Business Week always writes such interesting articles:

Social Media Will Change Your Business

Look past the yakkers, hobbyists, and political mobs. Your customers and rivals are figuring blogs out. Our advice: Catch up…or catch you later

That month, May 2005, is when NeoPets was sold to Viacom/Nickleodeon, 70 million kids online, more stickability than Facebook. It woke me up to the fact that my industry was about to go through a massive growing up process. No longer were online communities for gamers and geeks :

Editor’s note: When we published “Blogs Will Change Your Business” in May, 2005, Twittering was an activity dominated by small birds. Truth is, we didn’t see MySpace coming. Facebook was still an Ivy League sensation. Despite the onrush of technology, however, thousands of visitors are still downloading the original cover story.
So we decided to update it. Over the past month, we’ve been calling many of the original sources and asking the Blogspotting community to help revise the 2005 report. We’ve placed fixes and updates into more than 20 notes; to view them, click on the blue icons. If you see more details to fix, please leave comments. The role of blogs in business is clearly an ongoing story.

Let’s look at the Neopets 2005 acquisition ($)160 million for a moment:

Why is the acquisition interesting? Well …

  • Neopets has grown from 90,000 subscribers in 2000 to more than 25-million today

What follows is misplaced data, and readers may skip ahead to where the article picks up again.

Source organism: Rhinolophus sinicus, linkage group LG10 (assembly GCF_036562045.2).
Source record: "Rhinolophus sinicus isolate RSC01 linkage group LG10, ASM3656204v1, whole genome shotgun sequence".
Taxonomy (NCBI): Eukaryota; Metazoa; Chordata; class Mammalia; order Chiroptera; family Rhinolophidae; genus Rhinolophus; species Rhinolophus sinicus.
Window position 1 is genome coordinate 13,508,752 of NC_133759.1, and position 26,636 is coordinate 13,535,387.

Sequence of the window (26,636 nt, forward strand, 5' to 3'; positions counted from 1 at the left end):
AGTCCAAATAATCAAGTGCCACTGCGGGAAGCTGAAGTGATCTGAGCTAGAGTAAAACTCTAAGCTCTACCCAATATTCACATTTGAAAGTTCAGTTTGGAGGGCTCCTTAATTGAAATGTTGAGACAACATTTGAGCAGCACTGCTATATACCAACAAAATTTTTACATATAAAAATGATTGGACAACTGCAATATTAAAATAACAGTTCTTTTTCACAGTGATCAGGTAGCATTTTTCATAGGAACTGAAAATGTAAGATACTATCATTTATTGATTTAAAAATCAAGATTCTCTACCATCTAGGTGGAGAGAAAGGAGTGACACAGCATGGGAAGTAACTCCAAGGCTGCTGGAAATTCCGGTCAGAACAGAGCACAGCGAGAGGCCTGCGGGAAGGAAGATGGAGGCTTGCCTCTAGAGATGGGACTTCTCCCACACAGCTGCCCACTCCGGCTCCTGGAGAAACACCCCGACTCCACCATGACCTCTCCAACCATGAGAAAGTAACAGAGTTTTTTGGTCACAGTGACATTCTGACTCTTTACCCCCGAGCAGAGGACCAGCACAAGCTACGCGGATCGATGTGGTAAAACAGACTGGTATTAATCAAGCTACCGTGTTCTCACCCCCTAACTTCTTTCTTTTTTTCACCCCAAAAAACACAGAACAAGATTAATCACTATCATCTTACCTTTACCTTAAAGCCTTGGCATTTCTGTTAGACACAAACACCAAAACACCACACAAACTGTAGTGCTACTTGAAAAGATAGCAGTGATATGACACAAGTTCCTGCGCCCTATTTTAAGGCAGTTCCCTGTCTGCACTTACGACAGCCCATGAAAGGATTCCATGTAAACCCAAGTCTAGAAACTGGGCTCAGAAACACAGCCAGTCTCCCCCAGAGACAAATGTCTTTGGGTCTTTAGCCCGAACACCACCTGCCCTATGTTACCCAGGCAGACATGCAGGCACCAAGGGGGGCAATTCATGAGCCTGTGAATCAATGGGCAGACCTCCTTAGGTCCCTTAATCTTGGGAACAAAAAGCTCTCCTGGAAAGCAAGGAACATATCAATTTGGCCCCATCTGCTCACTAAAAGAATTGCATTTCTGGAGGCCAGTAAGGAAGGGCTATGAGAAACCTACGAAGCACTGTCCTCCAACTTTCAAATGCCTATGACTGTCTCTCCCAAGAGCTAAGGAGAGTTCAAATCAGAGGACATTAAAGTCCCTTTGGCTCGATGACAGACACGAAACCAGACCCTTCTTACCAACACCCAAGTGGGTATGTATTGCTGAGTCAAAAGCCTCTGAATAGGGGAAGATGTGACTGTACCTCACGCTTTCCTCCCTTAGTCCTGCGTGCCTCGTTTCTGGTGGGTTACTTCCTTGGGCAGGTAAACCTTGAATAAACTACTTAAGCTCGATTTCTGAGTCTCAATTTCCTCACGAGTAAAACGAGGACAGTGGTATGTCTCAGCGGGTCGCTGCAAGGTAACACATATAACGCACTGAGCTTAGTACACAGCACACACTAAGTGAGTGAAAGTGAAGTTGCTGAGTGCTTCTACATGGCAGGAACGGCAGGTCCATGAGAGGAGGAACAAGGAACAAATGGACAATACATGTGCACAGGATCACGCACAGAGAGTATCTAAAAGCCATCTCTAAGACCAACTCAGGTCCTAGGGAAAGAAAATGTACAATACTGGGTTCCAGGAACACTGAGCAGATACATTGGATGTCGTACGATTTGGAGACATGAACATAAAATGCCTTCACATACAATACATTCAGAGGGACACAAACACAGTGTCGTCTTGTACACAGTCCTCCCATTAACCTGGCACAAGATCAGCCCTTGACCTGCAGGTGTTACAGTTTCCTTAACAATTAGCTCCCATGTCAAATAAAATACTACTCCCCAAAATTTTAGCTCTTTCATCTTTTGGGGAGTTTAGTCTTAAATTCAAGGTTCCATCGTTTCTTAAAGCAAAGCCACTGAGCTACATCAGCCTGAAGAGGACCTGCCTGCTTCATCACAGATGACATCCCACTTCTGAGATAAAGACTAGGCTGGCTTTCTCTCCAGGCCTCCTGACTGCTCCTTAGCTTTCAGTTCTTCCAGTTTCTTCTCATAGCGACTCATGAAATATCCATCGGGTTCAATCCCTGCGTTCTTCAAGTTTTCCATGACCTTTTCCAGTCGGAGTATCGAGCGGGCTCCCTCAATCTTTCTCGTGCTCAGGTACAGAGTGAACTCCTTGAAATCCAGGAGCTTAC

• The social software company has eight-figure revenue and is cash-flow positive
  • It has taken no venture money, and no professional outside capital of any kind that I’m aware of
  • It is one of the fastest-growing sites on the web, and is consistently among the 10 stickiest sites in the world (according to Nielsen/Netratings)

Do you see why I thought it was a big deal at the time?

The key point of the Business Week article for me: people don’t know they are reading blogs. People don’t think they belong to an online community, because they aren’t on MySpace or Facebook:

There’s a little problem, though. Many of you don’t visit blogs—or haven’t since blogs became a sensation in last year’s Presidential race. According to a Pew Research Center Survey, only 27% Some newer numbers: According to Forrester, 11.2% of online adults in the U.S. publish a blog at least once a month. Of the same group, 24.8% read a blog and 13.7% comment on a blog at least once a month. The numbers are higher for youths. Of online youths, 20.8% publish a blog, 36.6% read a blog, and 26.4% comment on a blog at least once a month. But I suspect the numbers are unreliable because many mainstream sites with millions of readers—celebrity site TMZ and gadget sites like Gizmodo—are actually blogs. But are all the readers aware of this? I doubt it. This is the blurring of the blog/mainstream divide, a theme we’ll see again and again in these revisions. of Internet users in America now bother to read them. So we’re going to take you into the world of blogs by delivering this story—call it Blogs 101 for businesses—in the style of a blog. We’re even sprinkling it with links. These are underlined words that, when clicked, carry readers of this story’s online version to another Web page. This all may make for a strange experience, but it’s the closest we can come to reaching out from the page, grabbing you by the collar, and shaking you into action.

Absolutely – I ask my audience “do you belong to a social network online?” and they usually answer, “absolutely not, but my kids do”. then later in the day “oh, I play chess online with people I’ve never met, is that a social network?” or “I belong to a forum for people with diabetes, but that’s not a real social network is it?” Uhuh it is. 🙂

You can read more at Business Week.